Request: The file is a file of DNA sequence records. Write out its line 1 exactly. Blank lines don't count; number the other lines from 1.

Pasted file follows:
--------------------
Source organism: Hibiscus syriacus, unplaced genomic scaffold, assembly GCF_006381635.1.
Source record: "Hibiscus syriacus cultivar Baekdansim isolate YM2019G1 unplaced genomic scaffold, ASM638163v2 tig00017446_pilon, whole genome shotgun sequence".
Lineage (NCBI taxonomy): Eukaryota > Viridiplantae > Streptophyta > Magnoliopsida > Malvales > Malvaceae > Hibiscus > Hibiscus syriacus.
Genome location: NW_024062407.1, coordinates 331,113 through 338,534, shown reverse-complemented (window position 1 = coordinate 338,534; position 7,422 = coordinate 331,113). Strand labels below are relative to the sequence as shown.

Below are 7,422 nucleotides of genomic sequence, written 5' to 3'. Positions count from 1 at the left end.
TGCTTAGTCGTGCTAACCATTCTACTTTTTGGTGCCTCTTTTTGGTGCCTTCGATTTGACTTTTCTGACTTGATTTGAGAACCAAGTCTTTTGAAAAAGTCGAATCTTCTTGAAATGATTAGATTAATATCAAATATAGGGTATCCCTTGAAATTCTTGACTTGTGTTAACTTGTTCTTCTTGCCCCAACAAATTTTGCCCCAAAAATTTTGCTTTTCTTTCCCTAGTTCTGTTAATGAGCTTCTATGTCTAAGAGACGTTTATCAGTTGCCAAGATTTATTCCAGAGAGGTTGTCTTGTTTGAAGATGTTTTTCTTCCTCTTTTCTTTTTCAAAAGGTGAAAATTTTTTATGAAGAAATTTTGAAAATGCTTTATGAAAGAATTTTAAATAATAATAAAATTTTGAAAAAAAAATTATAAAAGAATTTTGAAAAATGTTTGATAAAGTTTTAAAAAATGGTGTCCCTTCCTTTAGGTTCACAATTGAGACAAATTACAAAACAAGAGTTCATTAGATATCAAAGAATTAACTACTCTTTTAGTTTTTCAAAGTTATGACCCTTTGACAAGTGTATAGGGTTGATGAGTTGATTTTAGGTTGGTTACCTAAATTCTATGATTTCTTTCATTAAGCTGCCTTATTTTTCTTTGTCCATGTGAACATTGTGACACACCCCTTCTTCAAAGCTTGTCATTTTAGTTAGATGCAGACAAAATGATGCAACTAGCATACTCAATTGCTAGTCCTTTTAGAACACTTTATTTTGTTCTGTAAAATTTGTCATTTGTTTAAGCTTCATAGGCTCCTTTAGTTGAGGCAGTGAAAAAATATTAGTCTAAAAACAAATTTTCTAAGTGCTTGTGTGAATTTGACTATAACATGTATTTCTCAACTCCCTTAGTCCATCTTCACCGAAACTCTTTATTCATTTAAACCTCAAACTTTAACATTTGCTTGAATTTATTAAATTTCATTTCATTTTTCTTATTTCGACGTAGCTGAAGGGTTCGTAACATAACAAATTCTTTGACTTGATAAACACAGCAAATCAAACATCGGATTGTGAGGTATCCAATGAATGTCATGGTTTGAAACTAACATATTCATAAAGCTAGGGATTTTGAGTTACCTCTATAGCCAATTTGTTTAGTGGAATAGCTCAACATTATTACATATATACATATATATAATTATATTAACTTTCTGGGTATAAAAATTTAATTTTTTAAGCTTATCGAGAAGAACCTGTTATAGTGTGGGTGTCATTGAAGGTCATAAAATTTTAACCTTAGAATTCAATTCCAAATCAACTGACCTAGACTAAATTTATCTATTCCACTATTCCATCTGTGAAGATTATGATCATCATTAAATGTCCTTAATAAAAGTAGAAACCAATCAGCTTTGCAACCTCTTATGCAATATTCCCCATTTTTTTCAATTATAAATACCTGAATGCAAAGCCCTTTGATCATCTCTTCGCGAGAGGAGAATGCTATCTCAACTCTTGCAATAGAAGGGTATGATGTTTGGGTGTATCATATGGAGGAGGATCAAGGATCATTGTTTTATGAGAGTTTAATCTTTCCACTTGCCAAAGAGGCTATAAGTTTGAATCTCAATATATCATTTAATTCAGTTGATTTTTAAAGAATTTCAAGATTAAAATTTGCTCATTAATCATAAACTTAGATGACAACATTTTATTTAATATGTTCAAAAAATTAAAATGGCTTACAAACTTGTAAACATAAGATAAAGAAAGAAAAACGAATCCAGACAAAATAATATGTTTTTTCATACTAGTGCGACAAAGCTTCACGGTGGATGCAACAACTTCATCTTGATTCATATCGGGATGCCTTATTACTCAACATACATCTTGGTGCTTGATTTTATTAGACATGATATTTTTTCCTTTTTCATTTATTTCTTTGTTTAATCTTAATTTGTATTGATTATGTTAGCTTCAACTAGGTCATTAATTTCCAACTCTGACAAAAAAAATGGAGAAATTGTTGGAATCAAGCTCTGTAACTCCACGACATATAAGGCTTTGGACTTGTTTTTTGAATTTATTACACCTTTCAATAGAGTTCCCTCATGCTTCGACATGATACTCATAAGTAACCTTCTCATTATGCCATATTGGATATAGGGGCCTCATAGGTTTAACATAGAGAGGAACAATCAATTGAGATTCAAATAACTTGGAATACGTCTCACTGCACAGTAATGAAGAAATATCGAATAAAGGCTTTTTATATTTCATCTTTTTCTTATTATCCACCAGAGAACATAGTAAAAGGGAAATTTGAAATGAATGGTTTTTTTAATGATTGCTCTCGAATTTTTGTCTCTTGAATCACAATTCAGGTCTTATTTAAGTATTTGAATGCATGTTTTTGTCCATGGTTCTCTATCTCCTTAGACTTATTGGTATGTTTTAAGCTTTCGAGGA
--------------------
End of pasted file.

Source organism: Hibiscus syriacus, unplaced genomic scaffold, assembly GCF_006381635.1.